“The quick response of the international community to classify the Houthi militia as a terrorist group, placing it on the international terrorist lists, and prosecuting its leaders in the International Criminal Court, will contribute to the success of the pressure policy on the Houthi terrorist group to stop its crimes and its sources of support.” — SG
Source: Saudi Gazette
UAE: Emirati women in government, private sector should get uniform leave, FNC member says
by Ismail Sebugwaawo
15 Feb 2022
A member of the Federal National Council (FNC) has proposed for a uniform maternity leave and other leaves for female Emiratis working in government and private sector.
Sabreen Hassan Al Yamahi said in a parliamentary report addressed to the Ministry of Human Resources and Emiratisation that the difference in the leaves, especially those related to mourning, childbirth, breastfeeding hours, and work, significantly and negatively affect the social and job stability of citizens working in the private sector.
It also affects the attitudes and convictions of fresh graduates looking for jobs in the private sector.
Al Yamahi says maternity leave period granted to female government employees also be extended to citizens working in the private sector firms so they get equal benefits.
According to the federal law on maternity leave in the federal government, a female employee in a permanent position shall be granted maternity leave of three months (90 days) with full salary. After that, for 4 months from the date of the employee resuming work, she is entitled to 2 hours' reduced working hours to nurse her child either at the beginning or at the end of the working hours. Maternity leave may not be combined with leave without pay.
A female worker in the private sector is entitled to a maternity leave of 60 days. The first 45 days with full pay and the next 15 days with half pay.
“The child whose mother works in a government job enjoys 240 hours of breastfeeding reduced from their mother’s working hours, while the one whose mother works in the private sector gets 180 hours of breastfeeding,” Al Yamahi explained adding that there should be uniformity in the maternity leave days and breastfeeding hours for citizen mothers working in government and private sector jobs.
The FNC member also urged the Ministry of Human Resources and Emiratisation to address this issue of Emiratis in private sector jobs getting lesser maternity leave days compared to their colleagues working in public departments, by taking advantage of Article No. (4) of the Decree-Law Regulating Labour Relations No. (33) of 2021, which calls for putting place measures that would attract Emiratis to the private sector jobs.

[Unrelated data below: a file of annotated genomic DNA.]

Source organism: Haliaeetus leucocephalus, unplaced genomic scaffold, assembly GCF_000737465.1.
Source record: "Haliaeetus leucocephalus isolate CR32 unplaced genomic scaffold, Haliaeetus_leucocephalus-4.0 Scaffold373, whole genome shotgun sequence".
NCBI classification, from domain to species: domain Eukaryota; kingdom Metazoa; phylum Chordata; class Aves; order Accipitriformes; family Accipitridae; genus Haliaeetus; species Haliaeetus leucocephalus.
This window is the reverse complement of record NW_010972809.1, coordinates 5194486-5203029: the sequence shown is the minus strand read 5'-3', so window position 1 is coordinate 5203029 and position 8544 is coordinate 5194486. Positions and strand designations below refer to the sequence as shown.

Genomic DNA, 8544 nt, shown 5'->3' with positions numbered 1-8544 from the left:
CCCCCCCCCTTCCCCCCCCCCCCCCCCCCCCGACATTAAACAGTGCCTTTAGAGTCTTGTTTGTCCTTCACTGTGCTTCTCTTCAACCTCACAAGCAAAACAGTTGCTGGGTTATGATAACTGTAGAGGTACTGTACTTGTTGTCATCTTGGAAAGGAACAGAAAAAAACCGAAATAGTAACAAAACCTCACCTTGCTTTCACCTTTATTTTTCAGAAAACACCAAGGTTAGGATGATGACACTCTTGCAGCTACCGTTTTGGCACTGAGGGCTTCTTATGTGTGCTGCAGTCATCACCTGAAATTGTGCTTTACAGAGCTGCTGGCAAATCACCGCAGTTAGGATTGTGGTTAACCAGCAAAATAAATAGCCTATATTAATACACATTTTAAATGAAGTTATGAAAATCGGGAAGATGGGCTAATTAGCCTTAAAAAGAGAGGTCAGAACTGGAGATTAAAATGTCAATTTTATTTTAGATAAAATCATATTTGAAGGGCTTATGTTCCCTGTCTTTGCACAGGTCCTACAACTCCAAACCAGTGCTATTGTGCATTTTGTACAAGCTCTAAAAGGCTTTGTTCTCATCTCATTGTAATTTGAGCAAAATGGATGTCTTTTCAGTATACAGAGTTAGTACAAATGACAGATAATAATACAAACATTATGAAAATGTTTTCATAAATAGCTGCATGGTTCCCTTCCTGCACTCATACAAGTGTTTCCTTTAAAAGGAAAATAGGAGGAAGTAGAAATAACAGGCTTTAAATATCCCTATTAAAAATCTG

"How can we apply double standards in dealing with a citizen working in the government sector and another one working in the private sector? Let us apply the existing provisions of the law to make these changes so all citizens get equal benefits,” she said.
In January, Al Yamahi had requested that the government extend the two-and-a-half-day weekend granted to government employees to citizens working in the private sector firms so they get equal benefits following the recent weekend change in the UAE.
Federal government departments in the UAE moved to a four-and-a-half-day working week from January 1, 2022. Friday half-day, Saturday and Sunday had formed the new weekend in the country, aligning it with global markets.
Al Yamahi said her proposals are in line with what the UAE leadership seeks to achieve, including; stability and job satisfaction for UAE nationals working in the private sector, and to achieve maximum equality in job privileges between the public and private sectors, especially in light of the comparisons between the two sectors.
Source: Khaleej Times
Civil society, rights activists protest constant harassment of women students in Pakistan’s Sindh
14 February, 2022
Karachi [Pakistan], February 14 (ANI): Expressing concerns over the constant harassment of female students at Sindh’s universities, rights activists have staged a protest criticising Pakistan’s provincial government for its failure to stop these kind of incidents.
The News International reported that a large number of civil society and women’s rights activists took part in the demonstration on Sunday.
Sindh Women Development Minister Syeda Shehla Raza, and the Muttahida Qaumi Movement-Pakistan’s Senator Khalida Ateeb and MNA Kishwer Zehra also attended the protest to show solidarity with the victims of gender-based violence at the province’s academic institutions.